One motorsports event that I’d really, really like to see is the Bathurst 1000, a wild melee on one of the world’s great racing circuits that heavily incorporates public roads, like Le Mans. Hands down, it’s the most prestigious homegrown competition of any kind in Australia, which on its home continent is simply called “the great race.” It’s mainly contested by touring-type cars, including Australia’s famous V8 Supercar class, a wild category of production-based racing saloons that I hope NASCAR examined closely when crafting the specs for its next-generation car that’s coming next year. The Bathurst 1000 has been held since 1960 on the historic, 3.86-mile Mount Panorama Circuit, which is open to a variety of cars on non-race weekends, including those who are exclusively competing against the clock. One such adventure took place on the same weekend as last year’s Bathurst 1000, and involves a screamer you can buy now, named for one of Australia’s greatest racing heroes of all time.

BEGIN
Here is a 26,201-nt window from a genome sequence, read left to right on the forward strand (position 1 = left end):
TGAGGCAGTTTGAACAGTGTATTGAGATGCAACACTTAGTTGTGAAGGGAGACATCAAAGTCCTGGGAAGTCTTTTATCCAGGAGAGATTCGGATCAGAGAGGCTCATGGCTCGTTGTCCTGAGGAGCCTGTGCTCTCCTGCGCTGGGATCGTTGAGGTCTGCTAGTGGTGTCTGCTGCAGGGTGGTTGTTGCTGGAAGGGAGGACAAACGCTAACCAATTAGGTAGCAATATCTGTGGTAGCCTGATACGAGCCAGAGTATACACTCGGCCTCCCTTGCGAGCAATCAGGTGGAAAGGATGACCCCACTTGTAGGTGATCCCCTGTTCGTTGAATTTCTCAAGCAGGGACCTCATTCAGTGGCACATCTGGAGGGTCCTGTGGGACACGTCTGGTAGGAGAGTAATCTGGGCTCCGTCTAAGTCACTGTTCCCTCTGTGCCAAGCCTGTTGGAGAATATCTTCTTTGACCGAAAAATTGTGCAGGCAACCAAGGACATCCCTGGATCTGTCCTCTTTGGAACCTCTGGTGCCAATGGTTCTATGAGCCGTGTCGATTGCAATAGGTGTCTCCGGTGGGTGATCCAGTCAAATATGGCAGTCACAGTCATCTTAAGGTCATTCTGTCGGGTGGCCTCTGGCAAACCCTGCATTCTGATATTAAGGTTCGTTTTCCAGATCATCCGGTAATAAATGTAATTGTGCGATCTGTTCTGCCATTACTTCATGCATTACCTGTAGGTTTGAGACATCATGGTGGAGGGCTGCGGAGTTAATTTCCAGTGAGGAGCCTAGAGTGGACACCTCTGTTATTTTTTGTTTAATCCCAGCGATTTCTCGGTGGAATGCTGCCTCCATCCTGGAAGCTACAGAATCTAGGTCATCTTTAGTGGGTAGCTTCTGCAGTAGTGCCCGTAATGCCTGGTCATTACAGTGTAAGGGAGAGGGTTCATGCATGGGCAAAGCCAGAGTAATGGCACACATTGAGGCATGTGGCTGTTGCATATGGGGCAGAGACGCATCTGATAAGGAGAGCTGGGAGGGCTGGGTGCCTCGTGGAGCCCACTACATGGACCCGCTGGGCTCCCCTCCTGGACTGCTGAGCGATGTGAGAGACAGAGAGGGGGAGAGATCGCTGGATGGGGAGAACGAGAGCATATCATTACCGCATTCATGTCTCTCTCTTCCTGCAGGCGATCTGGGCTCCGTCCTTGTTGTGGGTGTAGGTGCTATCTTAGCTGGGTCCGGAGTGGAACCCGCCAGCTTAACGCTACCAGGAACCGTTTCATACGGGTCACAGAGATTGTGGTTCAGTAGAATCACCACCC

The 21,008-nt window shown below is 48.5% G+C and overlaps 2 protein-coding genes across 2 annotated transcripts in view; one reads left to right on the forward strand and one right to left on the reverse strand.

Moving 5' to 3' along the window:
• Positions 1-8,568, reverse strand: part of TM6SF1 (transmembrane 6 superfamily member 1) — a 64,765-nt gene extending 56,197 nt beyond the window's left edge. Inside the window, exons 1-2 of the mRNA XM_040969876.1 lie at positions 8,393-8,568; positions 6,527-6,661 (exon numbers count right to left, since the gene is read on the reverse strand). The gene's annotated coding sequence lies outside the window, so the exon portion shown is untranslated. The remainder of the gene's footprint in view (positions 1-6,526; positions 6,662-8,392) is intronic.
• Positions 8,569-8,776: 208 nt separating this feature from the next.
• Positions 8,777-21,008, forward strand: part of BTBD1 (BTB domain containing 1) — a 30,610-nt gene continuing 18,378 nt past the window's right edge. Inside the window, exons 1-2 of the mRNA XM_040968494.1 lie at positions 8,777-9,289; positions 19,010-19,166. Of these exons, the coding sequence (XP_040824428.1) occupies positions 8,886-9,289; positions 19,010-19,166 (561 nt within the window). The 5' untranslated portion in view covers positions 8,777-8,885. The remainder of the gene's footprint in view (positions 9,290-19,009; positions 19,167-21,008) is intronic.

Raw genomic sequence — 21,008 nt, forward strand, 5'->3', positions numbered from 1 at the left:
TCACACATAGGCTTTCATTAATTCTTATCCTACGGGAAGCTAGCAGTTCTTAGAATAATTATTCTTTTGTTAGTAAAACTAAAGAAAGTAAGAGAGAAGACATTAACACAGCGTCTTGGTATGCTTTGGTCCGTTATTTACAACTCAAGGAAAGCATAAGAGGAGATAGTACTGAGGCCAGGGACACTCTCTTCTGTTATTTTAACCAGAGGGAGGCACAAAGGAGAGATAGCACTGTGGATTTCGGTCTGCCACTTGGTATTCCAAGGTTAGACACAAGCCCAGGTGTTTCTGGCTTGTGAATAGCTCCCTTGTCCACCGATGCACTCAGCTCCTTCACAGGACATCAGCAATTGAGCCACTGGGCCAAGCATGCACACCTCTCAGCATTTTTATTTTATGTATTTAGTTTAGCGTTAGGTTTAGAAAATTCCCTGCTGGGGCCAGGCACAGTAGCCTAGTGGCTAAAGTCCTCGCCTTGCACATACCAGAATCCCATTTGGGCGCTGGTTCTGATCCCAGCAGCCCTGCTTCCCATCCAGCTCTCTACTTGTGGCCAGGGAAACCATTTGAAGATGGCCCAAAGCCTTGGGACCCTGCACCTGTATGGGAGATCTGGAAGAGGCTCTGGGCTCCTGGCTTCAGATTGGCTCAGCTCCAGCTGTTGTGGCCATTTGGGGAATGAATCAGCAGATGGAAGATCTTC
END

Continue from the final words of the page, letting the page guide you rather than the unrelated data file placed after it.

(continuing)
Track cars don’t get much more focused, or linked to fame, as the BT62 hypercar from Brabham Automotive. We need to make clear right here that there’s no way the BT62 can be made legal for road use, at least in the United States, although the company does offer a road-conversion option kit that allows it to comply with vehicle laws in the United Kingdom, at least. During a monitored test at last year’s Bathurst weekend, a BT62 shattered the absolute track record by nailing a lap at 1.58.679, bettering the Australian V8 Supercar mark at Mount Panorama by nearly four full seconds. The BT62 is based around a Brabham-branded 5.4-liter quad-cam V-8 borrowed from an unidentified manufacturer, rated at 700 naturally aspirated horsepower, and linked to a six-speed Holinger sequential-shift transaxle. How strong is this car? Onboard telemetry showed that the BT62 pulled 2.98 lateral gs in the corners during its record run, along with an eyeball-dislodging 3.51g when its carbon-to-carbon brakes were fully applied. Brabham Automotive, founded in 2018, is based in Winchester, Hampshire, England. Its founder is Formula 1 veteran and 2009 Le Mans co-winner David Brabham, the youngest son of the late Sir Jack Brabham, a three-time F1 world champion and the only driver to win an F1 race in a car of his own design and construction. Sir Jack, who passed away in 2014, is the most iconic individual in the history of Australian motorsports.